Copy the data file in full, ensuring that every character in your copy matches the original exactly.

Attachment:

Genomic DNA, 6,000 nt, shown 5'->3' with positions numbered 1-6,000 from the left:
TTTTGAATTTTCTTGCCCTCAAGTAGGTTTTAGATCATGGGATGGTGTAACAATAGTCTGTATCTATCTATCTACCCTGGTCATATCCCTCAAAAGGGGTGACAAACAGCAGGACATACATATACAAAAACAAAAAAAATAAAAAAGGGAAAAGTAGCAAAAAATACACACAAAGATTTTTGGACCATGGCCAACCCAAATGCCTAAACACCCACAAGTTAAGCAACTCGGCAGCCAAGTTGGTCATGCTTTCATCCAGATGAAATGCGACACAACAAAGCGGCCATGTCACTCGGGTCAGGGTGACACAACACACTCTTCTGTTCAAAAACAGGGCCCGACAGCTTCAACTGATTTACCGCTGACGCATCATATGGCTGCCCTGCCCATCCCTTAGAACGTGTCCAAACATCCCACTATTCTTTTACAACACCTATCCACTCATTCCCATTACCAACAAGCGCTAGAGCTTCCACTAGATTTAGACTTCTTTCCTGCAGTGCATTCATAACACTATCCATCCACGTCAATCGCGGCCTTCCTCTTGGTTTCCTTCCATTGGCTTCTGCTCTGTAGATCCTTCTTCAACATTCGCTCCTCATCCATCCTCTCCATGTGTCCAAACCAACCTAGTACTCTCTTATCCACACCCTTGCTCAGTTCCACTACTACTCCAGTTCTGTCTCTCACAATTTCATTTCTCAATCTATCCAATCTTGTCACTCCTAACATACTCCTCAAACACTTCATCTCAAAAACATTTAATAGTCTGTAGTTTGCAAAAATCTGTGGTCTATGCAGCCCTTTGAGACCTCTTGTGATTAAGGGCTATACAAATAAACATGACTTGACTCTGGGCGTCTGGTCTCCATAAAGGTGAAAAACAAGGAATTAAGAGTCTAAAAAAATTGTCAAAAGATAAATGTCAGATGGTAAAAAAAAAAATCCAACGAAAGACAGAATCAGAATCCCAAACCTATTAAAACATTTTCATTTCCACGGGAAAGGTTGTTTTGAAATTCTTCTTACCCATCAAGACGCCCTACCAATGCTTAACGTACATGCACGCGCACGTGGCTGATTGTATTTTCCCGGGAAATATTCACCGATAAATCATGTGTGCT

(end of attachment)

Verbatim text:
Genomic DNA, 6,000 nt, shown 5'->3' with positions numbered 1-6,000 from the left:
TTTTGAATTTTCTTGCCCTCAAGTAGGTTTTAGATCATGGGATGGTGTAACAATAGTCTGTATCTATCTATCTACCCTGGTCATATCCCTCAAAAGGGGTGACAAACAGCAGGACATACATATACAAAAACAAAAAAAATAAAAAAGGGAAAAGTAGCAAAAAATACACACAAAGATTTTTGGACCATGGCCAACCCAAATGCCTAAACACCCACAAGTTAAGCAACTCGGCAGCCAAGTTGGTCATGCTTTCATCCAGATGAAATGCGACACAACAAAGCGGCCATGTCACTCGGGTCAGGGTGACACAACACACTCTTCTGTTCAAAAACAGGGCCCGACAGCTTCAACTGATTTACCGCTGACGCATCATATGGCTGCCCTGCCCATCCCTTAGAACGTGTCCAAACATCCCACTATTCTTTTACAACACCTATCCACTCATTCCCATTACCAACAAGCGCTAGAGCTTCCACTAGATTTAGACTTCTTTCCTGCAGTGCATTCATAACACTATCCATCCACGTCAATCGCGGCCTTCCTCTTGGTTTCCTTCCATTGGCTTCTGCTCTGTAGATCCTTCTTCAACATTCGCTCCTCATCCATCCTCTCCATGTGTCCAAACCAACCTAGTACTCTCTTATCCACACCCTTGCTCAGTTCCACTACTACTCCAGTTCTGTCTCTCACAATTTCATTTCTCAATCTATCCAATCTTGTCACTCCTAACATACTCCTCAAACACTTCATCTCAAAAACATTTAATAGTCTGTAGTTTGCAAAAATCTGTGGTCTATGCAGCCCTTTGAGACCTCTTGTGATTAAGGGCTATACAAATAAACATGACTTGACTCTGGGCGTCTGGTCTCCATAAAGGTGAAAAACAAGGAATTAAGAGTCTAAAAAAATTGTCAAAAGATAAATGTCAGATGGTAAAAAAAAAAATCCAACGAAAGACAGAATCAGAATCCCAAACCTATTAAAACATTTTCATTTCCACGGGAAAGGTTGTTTTGAAATTCTTCTTACCCATCAAGACGCCCTACCAATGCTTAACGTACATGCACGCGCACGTGGCTGATTGTATTTTCCCGGGAAATATTCACCGATAAATCATGTGTGCT